Wednesday, March 25, 2009

Beauty.com - Truth In Advertising


Or: how to really annoy your customers

The other day I had to replenish some of the usual suspects in my beauty arsenal and was also in the mood for something new (anyone wonders how I became a beauty blogger?). It wasn't a case requiring instant gratification, so no need to deal with the sale assistants at Bloomie's or the mallishness of my local Sephora.

Beauty.com is one of my regular online shopping destinations and has been so for many years now. A click on my bookmarks list brought me to the front page, which told me about a great promotional: spend a certain amount and receive a bag with an impressive amount of samples, minis and full size products, many of them were already on my ever-growing list of "must try soon". I'm usually not a big fan of beauty bag events and have skipped all the recent ones from the serious department stores, as they offered ridiculously sub par crap. My policy is to buy what I need when I need it, and never because someone is offering a frosted aqua eye shadow when you spend enough to feed a small village. But I already planned to spend just over the required sum, so it wasn't an issue. And the GWP was really the best I've seen in ages.

Five minutes and a few clicks later and I was ready for checkout. My shopping cart has informed me that the GWP would be sent separately within another week with no added cost. No problem on my part. A couple of more clicks, the order was confirmed and sent. I was satisfied and free to go read some celeb gossip sites.

Today I got an automated email informing me that the second part of my order, the one with the GWP, was cancelled.

It doesn't matter much and I would have made the exact same order regardless. I don't feel entitled to a GWP and it's obvious that Beauty.com cannot be expected to send something they no longer have in stock. But this was not a case of an email promotional that I clicked too late, after it expired. The beauty bag was advertised right there on the front page of the site at the time I placed my order. This warrants at least a decent apology, and is a good lesson of why you should not make a purchase just for a GWP you may or may not receive.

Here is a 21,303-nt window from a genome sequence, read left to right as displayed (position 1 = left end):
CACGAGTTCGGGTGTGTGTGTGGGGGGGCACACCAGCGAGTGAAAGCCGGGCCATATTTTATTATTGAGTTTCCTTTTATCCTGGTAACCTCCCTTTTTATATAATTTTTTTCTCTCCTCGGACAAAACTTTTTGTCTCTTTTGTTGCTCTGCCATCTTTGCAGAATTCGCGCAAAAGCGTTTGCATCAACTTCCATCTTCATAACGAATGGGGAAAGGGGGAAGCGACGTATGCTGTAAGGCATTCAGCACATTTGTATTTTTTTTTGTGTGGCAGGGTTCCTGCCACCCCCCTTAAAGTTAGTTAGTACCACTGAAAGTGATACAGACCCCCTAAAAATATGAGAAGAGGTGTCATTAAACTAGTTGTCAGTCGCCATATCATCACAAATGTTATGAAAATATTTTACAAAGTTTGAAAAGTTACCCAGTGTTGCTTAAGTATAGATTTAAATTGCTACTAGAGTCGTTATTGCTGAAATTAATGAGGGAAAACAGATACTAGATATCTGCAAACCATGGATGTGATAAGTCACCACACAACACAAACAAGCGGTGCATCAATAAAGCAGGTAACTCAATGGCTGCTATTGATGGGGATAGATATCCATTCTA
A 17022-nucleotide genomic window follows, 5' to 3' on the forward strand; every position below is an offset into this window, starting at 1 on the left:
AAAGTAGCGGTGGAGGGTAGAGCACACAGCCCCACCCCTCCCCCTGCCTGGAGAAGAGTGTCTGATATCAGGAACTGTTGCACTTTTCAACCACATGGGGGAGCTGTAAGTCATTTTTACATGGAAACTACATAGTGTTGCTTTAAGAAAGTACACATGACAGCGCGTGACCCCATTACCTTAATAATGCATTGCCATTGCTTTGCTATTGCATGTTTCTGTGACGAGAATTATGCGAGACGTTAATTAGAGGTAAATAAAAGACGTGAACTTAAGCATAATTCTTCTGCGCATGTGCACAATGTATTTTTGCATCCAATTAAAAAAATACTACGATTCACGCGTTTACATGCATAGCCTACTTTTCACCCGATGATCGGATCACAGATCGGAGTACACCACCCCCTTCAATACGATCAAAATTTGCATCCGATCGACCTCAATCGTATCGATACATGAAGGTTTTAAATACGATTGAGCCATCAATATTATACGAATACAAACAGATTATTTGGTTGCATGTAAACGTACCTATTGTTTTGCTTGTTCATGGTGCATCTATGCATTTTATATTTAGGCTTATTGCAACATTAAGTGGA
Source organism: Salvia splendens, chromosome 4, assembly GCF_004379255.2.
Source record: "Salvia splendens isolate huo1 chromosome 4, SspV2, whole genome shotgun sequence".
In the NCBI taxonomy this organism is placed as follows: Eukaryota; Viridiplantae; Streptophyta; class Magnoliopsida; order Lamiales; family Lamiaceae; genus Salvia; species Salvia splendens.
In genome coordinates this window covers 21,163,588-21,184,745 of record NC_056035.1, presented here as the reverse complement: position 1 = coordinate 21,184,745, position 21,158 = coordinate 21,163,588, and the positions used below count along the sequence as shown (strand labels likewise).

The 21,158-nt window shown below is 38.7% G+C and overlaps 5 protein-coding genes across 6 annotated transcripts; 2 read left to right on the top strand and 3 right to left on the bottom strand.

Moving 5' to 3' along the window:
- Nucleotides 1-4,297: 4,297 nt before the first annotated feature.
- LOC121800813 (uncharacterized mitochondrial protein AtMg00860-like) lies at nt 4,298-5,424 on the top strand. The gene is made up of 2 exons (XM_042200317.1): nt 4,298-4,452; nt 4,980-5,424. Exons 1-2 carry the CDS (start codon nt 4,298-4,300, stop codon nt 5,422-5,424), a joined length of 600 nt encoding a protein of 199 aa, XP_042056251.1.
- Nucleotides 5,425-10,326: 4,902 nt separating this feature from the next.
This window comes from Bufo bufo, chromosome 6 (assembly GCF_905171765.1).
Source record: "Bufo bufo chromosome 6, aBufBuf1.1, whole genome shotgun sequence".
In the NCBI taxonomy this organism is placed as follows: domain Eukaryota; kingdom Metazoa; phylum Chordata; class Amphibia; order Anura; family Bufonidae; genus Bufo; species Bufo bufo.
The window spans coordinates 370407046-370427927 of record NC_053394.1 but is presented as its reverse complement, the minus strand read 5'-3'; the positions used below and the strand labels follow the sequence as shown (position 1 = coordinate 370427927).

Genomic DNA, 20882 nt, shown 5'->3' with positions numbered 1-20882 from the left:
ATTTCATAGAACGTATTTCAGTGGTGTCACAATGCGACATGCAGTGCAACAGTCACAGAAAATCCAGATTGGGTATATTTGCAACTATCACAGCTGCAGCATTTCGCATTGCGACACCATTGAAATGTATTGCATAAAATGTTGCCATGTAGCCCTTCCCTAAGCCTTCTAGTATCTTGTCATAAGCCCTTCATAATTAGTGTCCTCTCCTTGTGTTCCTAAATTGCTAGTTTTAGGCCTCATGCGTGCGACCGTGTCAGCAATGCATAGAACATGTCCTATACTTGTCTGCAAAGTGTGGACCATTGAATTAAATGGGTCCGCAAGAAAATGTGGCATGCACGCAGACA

5 comments:

  1. The same thing happened to me at Beauty.com, different promotion but same annoyance. Hmmm, coincidence?

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  2. I too have shopped at beauty.com for years. I receive e-mails at least once a week for a gwp with a $25 or $35 order and in all these years have not once received the gwp as stated in the e-mail. I ignore those e-mails now.

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  3. Pretty suspicious if it's happening multiple times- almost like a bait and switch situation, except that the switch is more of a cancellation and it's happening after you buy. I wonder if they are understocking on purpose.

    If I am interested in a GWP, it is usually in-store. I only look for a GWP when I am out getting my usual products anyway- but I won't turn one down if it happens to be available. It's a great way for my poor student self to try new products, and I've found some of my favorites that way.

    ~Amanda

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  4. Elsie and Judith, up until seeing your comments I thought this was an instance of bad customer service/lack of planning and more of a one time fluke. But if this is a pattern, there might be more to it. It's sad, really, I've been a loyal customer for nearly ten years, but I make it a point not to support anyone who shows questionable business practices.

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  5. Amanda, this is a very reasonable and wise approach. The GWP should not be the reason one shops.
    And I've also found several holy grails through these samples.

    ReplyDelete

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